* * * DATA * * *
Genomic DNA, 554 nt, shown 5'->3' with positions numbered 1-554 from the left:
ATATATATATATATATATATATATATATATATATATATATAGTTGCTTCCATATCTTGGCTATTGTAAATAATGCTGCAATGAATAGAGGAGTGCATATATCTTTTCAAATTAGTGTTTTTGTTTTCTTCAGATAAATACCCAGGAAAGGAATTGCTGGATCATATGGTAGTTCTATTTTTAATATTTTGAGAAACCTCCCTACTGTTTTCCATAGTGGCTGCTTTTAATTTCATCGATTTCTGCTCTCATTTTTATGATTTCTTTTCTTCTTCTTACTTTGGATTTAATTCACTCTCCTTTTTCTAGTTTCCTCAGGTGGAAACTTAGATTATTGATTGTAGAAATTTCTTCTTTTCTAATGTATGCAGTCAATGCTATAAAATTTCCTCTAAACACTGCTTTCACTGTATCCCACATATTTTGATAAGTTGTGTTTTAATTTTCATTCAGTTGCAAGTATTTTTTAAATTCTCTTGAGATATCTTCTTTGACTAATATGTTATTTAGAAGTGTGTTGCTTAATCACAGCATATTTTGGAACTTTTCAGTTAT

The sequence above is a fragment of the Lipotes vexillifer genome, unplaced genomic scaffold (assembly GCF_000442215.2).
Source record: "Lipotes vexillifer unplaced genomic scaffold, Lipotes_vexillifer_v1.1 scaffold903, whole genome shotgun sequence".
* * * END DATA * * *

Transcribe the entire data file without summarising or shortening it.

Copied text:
Genomic DNA, 554 nt, shown 5'->3' with positions numbered 1-554 from the left:
ATATATATATATATATATATATATATATATATATATATATAGTTGCTTCCATATCTTGGCTATTGTAAATAATGCTGCAATGAATAGAGGAGTGCATATATCTTTTCAAATTAGTGTTTTTGTTTTCTTCAGATAAATACCCAGGAAAGGAATTGCTGGATCATATGGTAGTTCTATTTTTAATATTTTGAGAAACCTCCCTACTGTTTTCCATAGTGGCTGCTTTTAATTTCATCGATTTCTGCTCTCATTTTTATGATTTCTTTTCTTCTTCTTACTTTGGATTTAATTCACTCTCCTTTTTCTAGTTTCCTCAGGTGGAAACTTAGATTATTGATTGTAGAAATTTCTTCTTTTCTAATGTATGCAGTCAATGCTATAAAATTTCCTCTAAACACTGCTTTCACTGTATCCCACATATTTTGATAAGTTGTGTTTTAATTTTCATTCAGTTGCAAGTATTTTTTAAATTCTCTTGAGATATCTTCTTTGACTAATATGTTATTTAGAAGTGTGTTGCTTAATCACAGCATATTTTGGAACTTTTCAGTTAT

The sequence above is a fragment of the Lipotes vexillifer genome, unplaced genomic scaffold (assembly GCF_000442215.2).
Source record: "Lipotes vexillifer unplaced genomic scaffold, Lipotes_vexillifer_v1.1 scaffold903, whole genome shotgun sequence".